At the beginning of 2019 updates to the Homepage were added to our roadmap. Previously, our homepage hadn’t been fully redesigned since Q3 of 2016, so it was absolutely due for some revisions. For business reasons, the goal was to begin with new users, selling the concept of Boxed and decreasing friction to checkout.
Role: Principal Product Designer
Time: February 2019 - Ongoing
Boxed’s homepage was going on 3 years old without any major updates in UI/UX. As a hyper-visible part of the product, and with new aggressive business goals, we needed a way to better communicate to our new visitors and users yet to order.
We decided to incrementally make changes to the new user homepage and continually test as we go. The first version was created without any development, using our existing modules with updated creative. Our next step was to change the top banner, and eventually will update the entire experience.
Where we started
The last time we updated our homepage experience was in 2016. When we did so, we switched over to a header design very similar to what we have now on Boxed. Based on A/B testing, we found that it preformed better than the older version. From there our Product Design Manager, Jillian Crudo, lead an entire redesign that allowed marketing to better feature the on going campaigns and features like our referral program.
Moving forward in 2019
When revisions to homepage were included in the roadmap, the product team decided to move incrementally to prove out the value of our design changes. For this reason and for the sake of resources, we decided to use our current homepage design, but rearrange the modules and update the creative to better appeal to new users.
Research, Discovery, and Sketching
In the first version of the page, we decided to prove out our requirements by launching a version that required no development work, using our current modules.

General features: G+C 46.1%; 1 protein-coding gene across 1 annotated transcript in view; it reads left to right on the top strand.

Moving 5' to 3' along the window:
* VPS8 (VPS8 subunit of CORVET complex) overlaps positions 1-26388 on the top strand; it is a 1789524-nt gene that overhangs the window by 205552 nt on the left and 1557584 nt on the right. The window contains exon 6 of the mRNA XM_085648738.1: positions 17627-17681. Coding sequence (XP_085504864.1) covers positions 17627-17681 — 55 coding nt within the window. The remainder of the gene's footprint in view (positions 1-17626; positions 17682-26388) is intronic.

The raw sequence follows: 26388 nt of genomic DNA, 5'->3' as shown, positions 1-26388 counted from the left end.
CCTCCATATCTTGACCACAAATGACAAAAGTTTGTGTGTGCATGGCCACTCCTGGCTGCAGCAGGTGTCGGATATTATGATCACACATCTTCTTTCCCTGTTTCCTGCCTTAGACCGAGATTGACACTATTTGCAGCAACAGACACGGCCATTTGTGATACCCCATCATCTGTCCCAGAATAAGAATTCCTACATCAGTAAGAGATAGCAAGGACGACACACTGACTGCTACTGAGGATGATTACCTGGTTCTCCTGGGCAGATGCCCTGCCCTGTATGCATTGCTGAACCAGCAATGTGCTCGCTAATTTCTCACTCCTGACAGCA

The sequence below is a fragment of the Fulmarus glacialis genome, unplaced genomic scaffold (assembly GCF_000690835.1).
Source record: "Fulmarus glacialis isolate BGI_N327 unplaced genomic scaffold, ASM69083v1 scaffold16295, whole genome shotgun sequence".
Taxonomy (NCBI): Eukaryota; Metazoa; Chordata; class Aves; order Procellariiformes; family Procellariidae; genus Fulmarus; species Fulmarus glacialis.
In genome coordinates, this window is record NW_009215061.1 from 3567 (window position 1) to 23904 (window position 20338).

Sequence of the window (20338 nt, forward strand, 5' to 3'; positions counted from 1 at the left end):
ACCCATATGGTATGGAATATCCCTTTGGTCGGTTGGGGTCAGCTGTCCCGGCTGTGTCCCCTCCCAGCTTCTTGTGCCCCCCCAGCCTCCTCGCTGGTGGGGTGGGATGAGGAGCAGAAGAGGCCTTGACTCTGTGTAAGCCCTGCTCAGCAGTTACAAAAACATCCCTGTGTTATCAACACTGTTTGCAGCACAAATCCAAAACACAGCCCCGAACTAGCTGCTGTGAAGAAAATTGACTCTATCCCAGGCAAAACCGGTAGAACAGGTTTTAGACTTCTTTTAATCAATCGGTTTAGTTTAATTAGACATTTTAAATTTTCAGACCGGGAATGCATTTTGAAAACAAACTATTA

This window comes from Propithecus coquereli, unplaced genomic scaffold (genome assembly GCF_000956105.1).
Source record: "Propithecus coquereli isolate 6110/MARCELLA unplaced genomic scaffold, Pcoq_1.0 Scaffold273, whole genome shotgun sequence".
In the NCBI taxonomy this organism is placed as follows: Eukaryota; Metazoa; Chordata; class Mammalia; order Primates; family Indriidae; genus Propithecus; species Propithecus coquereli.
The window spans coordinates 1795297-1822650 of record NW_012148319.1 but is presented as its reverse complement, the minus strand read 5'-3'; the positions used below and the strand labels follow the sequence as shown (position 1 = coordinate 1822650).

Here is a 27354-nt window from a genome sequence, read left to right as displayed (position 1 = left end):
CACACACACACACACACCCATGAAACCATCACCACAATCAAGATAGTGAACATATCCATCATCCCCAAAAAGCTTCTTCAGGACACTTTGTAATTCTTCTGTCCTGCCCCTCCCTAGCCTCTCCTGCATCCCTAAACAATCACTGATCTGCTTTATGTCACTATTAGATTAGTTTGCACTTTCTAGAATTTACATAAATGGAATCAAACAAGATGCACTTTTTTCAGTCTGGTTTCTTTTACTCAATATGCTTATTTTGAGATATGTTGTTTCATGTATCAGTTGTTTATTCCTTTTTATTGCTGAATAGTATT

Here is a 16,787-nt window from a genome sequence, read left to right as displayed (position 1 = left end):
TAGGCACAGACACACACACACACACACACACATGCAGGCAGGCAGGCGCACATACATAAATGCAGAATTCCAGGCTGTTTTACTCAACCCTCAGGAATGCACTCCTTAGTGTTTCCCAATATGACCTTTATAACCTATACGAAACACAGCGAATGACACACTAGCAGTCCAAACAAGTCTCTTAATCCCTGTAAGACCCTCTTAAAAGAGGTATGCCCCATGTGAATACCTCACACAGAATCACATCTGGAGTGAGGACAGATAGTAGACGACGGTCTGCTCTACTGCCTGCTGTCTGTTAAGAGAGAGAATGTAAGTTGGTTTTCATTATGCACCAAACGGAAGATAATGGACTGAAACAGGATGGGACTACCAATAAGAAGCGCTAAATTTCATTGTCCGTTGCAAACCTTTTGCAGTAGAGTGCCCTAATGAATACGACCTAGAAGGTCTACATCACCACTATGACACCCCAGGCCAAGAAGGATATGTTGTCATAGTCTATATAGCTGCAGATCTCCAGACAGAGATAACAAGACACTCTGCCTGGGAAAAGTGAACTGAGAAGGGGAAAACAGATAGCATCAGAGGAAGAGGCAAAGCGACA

For the second version, we went back to the drawing board and envisioned what we would want without restrictions.
The Product Managers decided we should focus on the top banner to fit it within the sprint. I did multiple versions of the banner and after collaborating with the marketing, and content teams, narrowed it down to a final version.
Further Research and Sketching
To narrow down the responsive versions and solidify the final design, I went back to research and sketching to inform my decisions.
Prototyping the interaction
Revisiting our Assumptions
After meeting with the content team, we realized that we should revise the design to make it easier for the team to update content. We decided to simplify the responsive versions, moving the text below the image. We also tweaked the template to make it easier for the content team to re-purpose our photography across all screens.
To make sure the handoff between product and marketing/merchandising was smooth, I came up with a photoshop template for the content designers to use when making banners. I also created prototypes using these designs to test the viability of the feature in front of users, as well as demonstrate the functionality to developers and marketing once our banner proved usable.
Looking to the future, the plan is to hard code these designs and prove their viability with the help of the data science team. Based on click through and cart averages, we’ll move forward and code these into our internal content management system, so that the content marketing/merchandising teams can continue to manage the homepage with the latest campaign initiatives. Ultimately, we would like to do this for the entire homepage, creating the best experience for both the user and the business.